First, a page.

With the tone of a once indulgent teacher who has let her students hand in late homework once too often, NCUA issued a letter to credit unions on Wednesday warning them to get their Call Reports in on time. . .or else!!!

Specifically, NCUA warned credit unions that, starting with the January 24th filing deadline for the fourth quarter 5300 Call Reports, tardy and/or sloppy credit unions face fines ranging from $2,000 to $1 million for knowingly false filings. (A little free legal advice: if you think your credit union might be slapped with the $1 million grand prize you should stop reading this blog and contact a really good lawyer). NCUA is threatening to use its power to fine credit unions out of frustration that more than one thousand credit unions were late getting their Call Reports filed last quarter.
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Speaking of NCUA, it released its agenda for the first meeting of the year and among the topics to be considered are a final rule to permit a limited number of credit unions to be given limited authority to use derivatives and consideration of risk-based capital reform.
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The Target data breach was even more sophisticated and extensive than originally thought, according to a report forwarded to financial institutions yesterday. The Wall Street Journal quotes one analyst saying “what’s really unique about this one is it’s the first time we’ve seen the attack method at this scale. It conceals all the data transfers. It makes it really hard to detect it in the first place.” For those of you interested in learning more about the breach, a great source of up-to-date information is once again the Krebs on Security website.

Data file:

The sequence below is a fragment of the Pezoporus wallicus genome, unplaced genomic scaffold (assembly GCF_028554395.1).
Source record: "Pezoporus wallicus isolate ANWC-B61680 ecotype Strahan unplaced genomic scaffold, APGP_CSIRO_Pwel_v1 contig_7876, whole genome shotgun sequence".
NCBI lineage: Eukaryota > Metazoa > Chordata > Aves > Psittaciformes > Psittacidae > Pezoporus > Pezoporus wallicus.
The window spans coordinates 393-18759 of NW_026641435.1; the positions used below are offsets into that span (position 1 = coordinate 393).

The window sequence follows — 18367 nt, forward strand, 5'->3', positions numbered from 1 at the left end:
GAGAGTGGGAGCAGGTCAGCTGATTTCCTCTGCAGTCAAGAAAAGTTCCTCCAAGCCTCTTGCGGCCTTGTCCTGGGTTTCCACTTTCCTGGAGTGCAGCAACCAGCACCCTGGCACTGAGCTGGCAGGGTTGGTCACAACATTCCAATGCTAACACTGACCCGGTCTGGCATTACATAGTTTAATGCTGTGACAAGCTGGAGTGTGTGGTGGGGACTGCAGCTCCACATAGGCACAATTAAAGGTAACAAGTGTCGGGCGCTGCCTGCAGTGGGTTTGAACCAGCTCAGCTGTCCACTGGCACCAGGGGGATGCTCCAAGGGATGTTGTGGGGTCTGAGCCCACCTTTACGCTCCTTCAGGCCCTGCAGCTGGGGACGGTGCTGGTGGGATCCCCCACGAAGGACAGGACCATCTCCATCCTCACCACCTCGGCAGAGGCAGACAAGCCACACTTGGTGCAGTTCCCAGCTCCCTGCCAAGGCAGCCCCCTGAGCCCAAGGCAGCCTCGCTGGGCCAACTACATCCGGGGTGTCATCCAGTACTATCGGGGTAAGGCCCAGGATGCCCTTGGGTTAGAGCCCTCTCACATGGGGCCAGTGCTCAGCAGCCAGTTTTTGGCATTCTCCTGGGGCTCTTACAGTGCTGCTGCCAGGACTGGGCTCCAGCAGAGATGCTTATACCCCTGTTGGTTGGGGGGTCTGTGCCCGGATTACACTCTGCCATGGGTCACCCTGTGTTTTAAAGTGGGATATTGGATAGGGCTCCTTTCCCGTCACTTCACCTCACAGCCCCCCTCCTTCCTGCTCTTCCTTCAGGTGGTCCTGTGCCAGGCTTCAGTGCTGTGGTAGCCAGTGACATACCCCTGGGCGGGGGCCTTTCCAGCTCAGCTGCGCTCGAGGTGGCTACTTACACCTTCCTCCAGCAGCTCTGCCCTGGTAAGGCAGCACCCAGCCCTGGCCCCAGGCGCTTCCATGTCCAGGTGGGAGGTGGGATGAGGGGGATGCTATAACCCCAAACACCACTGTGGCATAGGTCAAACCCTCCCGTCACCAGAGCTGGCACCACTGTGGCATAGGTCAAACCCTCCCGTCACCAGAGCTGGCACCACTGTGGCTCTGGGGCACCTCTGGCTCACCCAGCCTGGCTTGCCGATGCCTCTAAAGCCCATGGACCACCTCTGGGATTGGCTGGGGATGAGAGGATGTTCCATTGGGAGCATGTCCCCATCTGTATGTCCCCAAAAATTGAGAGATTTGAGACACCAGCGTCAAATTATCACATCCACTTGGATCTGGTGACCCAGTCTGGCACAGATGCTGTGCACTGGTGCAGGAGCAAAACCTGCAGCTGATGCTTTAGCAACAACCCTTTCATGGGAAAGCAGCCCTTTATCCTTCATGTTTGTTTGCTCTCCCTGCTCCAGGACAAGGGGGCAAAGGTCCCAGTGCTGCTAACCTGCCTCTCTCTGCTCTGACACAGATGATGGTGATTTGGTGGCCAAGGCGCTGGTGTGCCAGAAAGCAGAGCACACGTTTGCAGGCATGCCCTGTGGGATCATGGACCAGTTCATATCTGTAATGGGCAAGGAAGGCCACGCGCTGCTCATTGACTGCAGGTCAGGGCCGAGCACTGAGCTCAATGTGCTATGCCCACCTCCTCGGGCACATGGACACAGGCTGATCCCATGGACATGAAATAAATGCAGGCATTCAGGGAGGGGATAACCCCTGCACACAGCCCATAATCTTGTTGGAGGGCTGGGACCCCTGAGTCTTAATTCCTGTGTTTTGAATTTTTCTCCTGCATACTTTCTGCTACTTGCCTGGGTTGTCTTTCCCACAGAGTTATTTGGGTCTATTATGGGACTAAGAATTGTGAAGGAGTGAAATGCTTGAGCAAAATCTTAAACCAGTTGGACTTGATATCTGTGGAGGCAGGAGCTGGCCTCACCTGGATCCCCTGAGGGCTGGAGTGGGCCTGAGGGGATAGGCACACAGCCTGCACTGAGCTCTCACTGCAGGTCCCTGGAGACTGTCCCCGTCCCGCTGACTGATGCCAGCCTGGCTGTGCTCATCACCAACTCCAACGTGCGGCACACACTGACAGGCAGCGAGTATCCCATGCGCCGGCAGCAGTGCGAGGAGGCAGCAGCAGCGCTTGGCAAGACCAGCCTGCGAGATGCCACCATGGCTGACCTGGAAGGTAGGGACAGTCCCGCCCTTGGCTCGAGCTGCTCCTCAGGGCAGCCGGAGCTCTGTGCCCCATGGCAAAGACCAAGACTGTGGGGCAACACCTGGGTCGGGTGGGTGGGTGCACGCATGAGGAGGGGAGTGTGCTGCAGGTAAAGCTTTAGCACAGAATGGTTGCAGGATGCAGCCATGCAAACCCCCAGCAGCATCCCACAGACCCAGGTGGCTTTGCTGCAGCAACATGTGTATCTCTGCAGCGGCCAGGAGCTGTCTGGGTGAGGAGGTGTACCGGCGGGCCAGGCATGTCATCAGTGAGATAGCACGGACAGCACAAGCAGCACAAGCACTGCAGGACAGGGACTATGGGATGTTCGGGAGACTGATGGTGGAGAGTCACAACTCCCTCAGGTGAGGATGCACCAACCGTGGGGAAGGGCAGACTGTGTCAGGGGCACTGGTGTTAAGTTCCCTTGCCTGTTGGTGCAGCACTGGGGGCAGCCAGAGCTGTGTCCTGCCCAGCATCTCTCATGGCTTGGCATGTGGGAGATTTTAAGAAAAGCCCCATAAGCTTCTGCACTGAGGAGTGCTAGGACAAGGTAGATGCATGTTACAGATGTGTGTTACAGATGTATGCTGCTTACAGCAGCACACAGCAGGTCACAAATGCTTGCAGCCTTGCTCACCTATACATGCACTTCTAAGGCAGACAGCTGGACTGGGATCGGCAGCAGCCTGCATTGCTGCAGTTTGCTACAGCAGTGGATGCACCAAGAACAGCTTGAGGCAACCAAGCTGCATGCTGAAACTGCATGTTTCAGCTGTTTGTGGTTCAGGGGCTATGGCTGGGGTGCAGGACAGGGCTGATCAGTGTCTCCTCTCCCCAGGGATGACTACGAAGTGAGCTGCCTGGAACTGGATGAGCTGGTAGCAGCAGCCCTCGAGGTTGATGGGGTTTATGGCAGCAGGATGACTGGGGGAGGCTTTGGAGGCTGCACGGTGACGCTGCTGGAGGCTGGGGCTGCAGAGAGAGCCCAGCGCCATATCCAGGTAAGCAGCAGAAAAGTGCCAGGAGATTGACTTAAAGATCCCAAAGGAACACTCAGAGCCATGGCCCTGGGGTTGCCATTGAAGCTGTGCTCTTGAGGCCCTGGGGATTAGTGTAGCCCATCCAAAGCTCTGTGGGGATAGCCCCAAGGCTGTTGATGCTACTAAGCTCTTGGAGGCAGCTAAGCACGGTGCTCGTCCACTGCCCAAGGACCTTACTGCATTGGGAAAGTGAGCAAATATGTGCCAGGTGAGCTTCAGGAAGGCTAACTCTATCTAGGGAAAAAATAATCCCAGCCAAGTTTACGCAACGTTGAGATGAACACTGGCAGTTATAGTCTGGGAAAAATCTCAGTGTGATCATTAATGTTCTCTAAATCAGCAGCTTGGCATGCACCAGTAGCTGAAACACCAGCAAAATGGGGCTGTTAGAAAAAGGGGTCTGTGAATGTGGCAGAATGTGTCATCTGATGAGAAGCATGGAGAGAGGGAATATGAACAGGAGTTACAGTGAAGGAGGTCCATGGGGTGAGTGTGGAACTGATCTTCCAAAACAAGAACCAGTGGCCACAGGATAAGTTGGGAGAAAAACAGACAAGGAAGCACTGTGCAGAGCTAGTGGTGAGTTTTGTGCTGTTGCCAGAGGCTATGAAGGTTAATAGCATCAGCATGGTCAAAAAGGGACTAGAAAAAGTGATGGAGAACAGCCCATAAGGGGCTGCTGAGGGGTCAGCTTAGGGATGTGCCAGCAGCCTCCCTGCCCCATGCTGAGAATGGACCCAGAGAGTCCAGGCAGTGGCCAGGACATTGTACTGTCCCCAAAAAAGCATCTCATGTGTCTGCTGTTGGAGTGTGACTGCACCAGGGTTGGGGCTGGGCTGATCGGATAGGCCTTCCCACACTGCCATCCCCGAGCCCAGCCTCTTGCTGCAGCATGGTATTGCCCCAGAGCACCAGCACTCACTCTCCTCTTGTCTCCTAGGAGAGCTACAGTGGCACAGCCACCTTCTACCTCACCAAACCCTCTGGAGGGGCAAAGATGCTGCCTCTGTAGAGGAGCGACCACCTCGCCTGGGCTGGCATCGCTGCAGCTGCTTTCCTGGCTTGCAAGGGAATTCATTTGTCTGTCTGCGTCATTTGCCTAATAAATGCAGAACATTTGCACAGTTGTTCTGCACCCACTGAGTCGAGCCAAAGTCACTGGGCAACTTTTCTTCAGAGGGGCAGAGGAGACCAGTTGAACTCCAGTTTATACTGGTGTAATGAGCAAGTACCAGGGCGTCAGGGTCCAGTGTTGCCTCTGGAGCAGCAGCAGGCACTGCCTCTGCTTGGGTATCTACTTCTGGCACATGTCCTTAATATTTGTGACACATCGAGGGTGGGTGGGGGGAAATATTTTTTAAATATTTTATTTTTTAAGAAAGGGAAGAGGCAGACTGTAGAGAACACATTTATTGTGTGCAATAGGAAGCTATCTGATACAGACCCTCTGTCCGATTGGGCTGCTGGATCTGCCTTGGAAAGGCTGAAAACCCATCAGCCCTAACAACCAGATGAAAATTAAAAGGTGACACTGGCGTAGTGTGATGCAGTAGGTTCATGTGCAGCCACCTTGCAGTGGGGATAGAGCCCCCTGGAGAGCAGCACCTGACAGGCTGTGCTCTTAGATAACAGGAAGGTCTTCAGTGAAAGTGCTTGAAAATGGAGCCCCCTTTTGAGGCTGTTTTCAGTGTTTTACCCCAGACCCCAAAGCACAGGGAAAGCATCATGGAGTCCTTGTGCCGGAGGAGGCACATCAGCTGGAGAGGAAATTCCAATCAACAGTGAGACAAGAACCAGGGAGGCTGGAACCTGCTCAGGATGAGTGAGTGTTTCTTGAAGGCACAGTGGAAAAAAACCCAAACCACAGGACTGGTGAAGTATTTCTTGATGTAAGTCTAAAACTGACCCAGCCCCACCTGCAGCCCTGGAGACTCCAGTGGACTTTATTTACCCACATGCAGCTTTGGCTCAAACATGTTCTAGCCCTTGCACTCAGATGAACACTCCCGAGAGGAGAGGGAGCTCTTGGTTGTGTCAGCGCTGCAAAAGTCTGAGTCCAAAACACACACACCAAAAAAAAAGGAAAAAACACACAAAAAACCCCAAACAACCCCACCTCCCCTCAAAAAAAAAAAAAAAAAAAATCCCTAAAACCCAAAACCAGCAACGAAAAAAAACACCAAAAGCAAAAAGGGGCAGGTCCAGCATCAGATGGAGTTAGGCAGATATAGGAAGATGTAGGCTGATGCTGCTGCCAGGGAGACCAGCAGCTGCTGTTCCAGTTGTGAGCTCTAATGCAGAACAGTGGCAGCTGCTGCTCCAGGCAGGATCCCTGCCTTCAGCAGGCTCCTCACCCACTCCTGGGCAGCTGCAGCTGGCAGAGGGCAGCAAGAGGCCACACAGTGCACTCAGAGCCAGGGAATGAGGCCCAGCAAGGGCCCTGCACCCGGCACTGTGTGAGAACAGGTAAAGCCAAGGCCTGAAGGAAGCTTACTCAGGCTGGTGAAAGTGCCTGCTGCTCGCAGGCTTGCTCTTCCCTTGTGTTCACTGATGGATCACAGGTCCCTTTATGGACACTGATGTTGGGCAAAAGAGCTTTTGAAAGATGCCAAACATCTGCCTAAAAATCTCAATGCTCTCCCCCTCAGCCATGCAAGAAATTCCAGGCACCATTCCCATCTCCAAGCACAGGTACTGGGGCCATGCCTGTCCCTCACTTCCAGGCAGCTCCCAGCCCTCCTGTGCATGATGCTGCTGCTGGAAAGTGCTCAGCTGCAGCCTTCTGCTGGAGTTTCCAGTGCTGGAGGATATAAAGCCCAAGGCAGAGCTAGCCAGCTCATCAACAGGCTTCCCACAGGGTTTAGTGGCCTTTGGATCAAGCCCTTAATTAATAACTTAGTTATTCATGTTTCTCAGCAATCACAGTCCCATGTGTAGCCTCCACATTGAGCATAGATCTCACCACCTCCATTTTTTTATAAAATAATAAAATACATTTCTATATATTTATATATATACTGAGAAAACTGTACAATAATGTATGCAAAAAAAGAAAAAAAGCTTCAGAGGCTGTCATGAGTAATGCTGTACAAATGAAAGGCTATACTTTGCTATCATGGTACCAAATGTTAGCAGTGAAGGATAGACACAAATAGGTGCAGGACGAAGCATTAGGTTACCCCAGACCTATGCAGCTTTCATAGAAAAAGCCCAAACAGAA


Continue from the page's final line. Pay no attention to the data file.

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A survey of business sentiment in the New York Metropolitan Area conducted by the Federal Reserve Bank of New York revealed that a positive view of the economy reached its highest level since 2007, but still remained negative “ suggesting that on balance, respondents continued to view the business climate as worse than normal.” The survey, which tracks the service sector, revealed that many businesses are seeing an increase in business that they expect to grow stronger over the next six months. At this point, the businesses are still holding back on new hires.
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Finally, here are my long awaited, bet-the-mortgage championship game football picks: these babies are so solid that credit unions should be able to make these bets and classify them as Tier I capital. First, it’s always dangerous to question the wisdom of Las Vegas, but I don’t know what they were thinking making Denver a 5.5 point favorite over New England. Take the points and the money, New England wins outright. In the battle of former Pack-10 coaches who really don’t like each other, give the 3.5 points and take Seattle. On that note, have a great weekend. See you Tuesday.